Let’s play a game of “what if I’d told you.” Because there’s nothing more fun, is there.
What if I’d told you that Kansas would out-rebound Iowa State, 53-36, on Monday night in Ames? And that KU would hold Iowa State to 31.4 percent shooting overall and just 4 of 25 from the three-point line. And that the Jayhawks would get 17 points and 19 rebounds from Andrew Wiggins, 16 points, nine rebounds and five blocks from Joel Embiid and 23 points from point guard Nadiir Tharpe.
And . . . and . . . 14-of-17 shooting from Tharpe and Embiid.
What if I’d told you all of that?
Kansas 90, Iowa State 62? Or something in that ballpark, right.
Well, it was 77-70. KU threatened to pull away often but could never get into fourth gear. Third gear was enough, but 24 turnovers and 26 fouls were a problem. Just when the Jayhawks were about to put the hammer down, somebody would make a bad turnover. Or commit a silly foul.
Most of the numbers pointed to a Kansas blowout. But two numbers – turnovers and fouls – made it a closer game than it should been.
Iowa State did nothing. The Cyclones, who started 14-0, have now dropped two straight. They get a lot of admiration when their helter-skelter offensive style works. But against Kansas on Monday night, Iowa State never got into a rhythm.
A sellout crowd at Hilton Coliseum was ready to go crazy. And they did. Not, however, with jubilation. But with frustration in watching their favorite team miss shot after shot.
The Cyclones weren’t just cold from the three-point line, they mostly missed badly. And with the 7-foot Embiid manning the middle for Kansas, it wasn’t like Iowa State could attack the basket. When the Cyclones tried that, Embiid blocked five and altered at least that many.
Embiid is an incredibly gifted athlete who is becoming a basketball player before our eyes. Sometimes our eyes wince, as they did while watching him turn the basketball over seven times Monday night and commit five fouls.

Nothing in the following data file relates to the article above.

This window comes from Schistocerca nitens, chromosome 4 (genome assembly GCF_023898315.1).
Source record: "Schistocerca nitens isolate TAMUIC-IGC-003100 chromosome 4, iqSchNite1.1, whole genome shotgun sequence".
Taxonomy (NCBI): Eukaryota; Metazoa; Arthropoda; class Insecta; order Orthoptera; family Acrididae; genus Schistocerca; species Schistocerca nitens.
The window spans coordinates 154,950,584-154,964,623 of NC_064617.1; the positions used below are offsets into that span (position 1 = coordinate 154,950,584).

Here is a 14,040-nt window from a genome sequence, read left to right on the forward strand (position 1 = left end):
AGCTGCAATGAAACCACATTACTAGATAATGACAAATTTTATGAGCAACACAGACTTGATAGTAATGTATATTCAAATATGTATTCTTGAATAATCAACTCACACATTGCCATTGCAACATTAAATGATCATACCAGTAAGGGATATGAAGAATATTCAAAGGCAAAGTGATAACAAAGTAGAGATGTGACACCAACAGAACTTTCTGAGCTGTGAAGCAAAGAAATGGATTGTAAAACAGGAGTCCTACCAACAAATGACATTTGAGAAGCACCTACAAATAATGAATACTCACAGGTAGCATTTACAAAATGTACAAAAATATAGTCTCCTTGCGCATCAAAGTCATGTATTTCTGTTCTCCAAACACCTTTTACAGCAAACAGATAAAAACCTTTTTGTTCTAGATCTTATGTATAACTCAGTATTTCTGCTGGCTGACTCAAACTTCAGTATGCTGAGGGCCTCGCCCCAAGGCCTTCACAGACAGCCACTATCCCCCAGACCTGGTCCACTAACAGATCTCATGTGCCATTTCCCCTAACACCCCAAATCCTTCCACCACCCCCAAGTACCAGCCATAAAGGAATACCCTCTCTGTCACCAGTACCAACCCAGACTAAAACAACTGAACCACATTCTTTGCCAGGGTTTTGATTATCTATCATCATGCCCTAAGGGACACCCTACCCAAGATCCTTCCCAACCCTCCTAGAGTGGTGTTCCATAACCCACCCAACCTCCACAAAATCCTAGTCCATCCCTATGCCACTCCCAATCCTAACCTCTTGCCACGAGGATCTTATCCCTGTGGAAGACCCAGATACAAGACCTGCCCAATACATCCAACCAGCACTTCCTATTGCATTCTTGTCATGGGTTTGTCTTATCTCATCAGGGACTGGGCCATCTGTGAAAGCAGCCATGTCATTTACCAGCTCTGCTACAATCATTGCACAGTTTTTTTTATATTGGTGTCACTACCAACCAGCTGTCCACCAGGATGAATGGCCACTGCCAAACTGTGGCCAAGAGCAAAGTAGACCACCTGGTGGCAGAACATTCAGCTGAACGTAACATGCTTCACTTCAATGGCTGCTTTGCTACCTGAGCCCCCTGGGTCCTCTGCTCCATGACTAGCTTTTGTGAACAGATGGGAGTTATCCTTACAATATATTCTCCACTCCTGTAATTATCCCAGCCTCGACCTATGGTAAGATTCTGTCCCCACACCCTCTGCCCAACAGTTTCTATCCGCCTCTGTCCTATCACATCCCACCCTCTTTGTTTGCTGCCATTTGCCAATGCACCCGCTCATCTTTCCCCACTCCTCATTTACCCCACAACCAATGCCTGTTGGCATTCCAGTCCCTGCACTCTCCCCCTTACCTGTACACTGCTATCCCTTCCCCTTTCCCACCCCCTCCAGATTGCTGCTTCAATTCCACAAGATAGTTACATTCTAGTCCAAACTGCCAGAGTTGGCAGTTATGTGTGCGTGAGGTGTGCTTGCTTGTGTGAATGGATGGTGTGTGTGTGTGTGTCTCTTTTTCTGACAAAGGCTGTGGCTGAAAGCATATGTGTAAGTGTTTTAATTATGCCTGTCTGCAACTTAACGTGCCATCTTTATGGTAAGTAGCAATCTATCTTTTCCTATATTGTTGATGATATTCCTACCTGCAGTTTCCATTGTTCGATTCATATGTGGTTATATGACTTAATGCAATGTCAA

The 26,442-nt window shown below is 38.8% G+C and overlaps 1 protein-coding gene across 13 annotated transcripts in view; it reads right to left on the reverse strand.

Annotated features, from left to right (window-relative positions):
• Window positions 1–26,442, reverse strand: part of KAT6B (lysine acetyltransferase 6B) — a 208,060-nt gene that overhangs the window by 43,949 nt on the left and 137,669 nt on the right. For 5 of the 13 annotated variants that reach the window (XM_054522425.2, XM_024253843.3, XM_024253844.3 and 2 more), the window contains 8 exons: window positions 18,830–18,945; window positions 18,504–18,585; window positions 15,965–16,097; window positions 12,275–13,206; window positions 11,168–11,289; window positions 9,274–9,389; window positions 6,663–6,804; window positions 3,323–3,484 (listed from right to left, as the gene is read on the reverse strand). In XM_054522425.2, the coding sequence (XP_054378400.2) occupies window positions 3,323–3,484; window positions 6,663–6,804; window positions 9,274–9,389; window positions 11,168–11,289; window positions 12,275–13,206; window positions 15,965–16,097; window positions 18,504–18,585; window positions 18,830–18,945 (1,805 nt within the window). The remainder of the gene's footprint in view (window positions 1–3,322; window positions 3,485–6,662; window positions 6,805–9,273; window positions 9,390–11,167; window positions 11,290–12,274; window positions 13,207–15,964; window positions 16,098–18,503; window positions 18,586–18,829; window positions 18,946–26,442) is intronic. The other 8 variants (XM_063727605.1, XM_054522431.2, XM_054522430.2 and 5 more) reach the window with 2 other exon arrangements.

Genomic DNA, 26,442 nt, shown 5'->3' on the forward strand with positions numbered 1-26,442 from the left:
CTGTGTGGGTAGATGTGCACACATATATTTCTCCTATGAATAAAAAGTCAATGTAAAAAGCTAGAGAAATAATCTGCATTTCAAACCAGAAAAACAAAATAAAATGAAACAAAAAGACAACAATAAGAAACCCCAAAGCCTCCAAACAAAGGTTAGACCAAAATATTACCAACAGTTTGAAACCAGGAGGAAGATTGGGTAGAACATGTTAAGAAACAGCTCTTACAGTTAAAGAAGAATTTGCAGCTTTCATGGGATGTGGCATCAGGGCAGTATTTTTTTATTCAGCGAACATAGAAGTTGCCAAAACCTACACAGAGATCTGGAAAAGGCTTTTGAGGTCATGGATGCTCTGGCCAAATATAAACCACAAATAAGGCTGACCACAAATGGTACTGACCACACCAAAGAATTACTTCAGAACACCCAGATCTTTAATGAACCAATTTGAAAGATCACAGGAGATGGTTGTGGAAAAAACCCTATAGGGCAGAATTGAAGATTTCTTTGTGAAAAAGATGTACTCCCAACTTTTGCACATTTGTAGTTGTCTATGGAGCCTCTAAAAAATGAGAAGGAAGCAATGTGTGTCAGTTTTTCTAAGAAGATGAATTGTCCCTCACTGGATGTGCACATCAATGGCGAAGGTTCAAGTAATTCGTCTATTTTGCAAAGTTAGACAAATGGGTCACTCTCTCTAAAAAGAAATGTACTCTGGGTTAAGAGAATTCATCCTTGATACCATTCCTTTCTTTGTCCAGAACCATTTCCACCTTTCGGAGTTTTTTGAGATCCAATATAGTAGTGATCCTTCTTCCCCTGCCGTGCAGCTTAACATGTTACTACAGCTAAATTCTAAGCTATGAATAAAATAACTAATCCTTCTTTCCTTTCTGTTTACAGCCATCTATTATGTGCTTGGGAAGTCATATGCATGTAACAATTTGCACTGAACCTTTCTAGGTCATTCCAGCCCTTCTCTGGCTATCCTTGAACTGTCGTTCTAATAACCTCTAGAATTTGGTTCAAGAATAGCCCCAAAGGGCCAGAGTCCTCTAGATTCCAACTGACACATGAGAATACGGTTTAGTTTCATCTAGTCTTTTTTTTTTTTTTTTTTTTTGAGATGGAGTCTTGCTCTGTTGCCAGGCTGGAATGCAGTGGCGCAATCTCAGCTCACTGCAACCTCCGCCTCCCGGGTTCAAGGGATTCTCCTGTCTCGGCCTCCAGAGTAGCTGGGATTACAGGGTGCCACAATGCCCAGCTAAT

But Embiid has come so far since the start of the season, especially as an offensive player. He moves. He has improving footwork. He can use both hands. And he’s starting to understand more and more where he is on the floor and how to get to where he needs to be.
A bunch of NBA general managers are daydreaming about Embiid these days. As good as Wiggins has been and will be in the future, Embiid has that 7-foot thing going for him. Best of all, he moves that 7-foot thing like it’s about 6-6.
Give Wiggins a high five, too. He had 19 rebounds and is improving defensively. He still takes too many bad shots. He’s still trying to figure out his offensive consistency. But Wiggins is becoming more like the prototypical Bill Self player, one who is willing and eager to contribute in all facets of basketball.
KU is now 3-0 in the Big 12 and, with road wins in hand at Oklahoma and Iowa State, is back to being a strong conference favorite. The Jayhawks’ difficult non-conference schedule left them with four losses, but it’s a better team because of those experiences.
Best of all, there’s still so much room for KU to grow. The Jayhawks did a lot of things well Monday night, but they bungled some things, too. Self is a master at fixing bungles. And when he cleans up some more of the mistakes, Kansas will be a team ready for a long postseason run.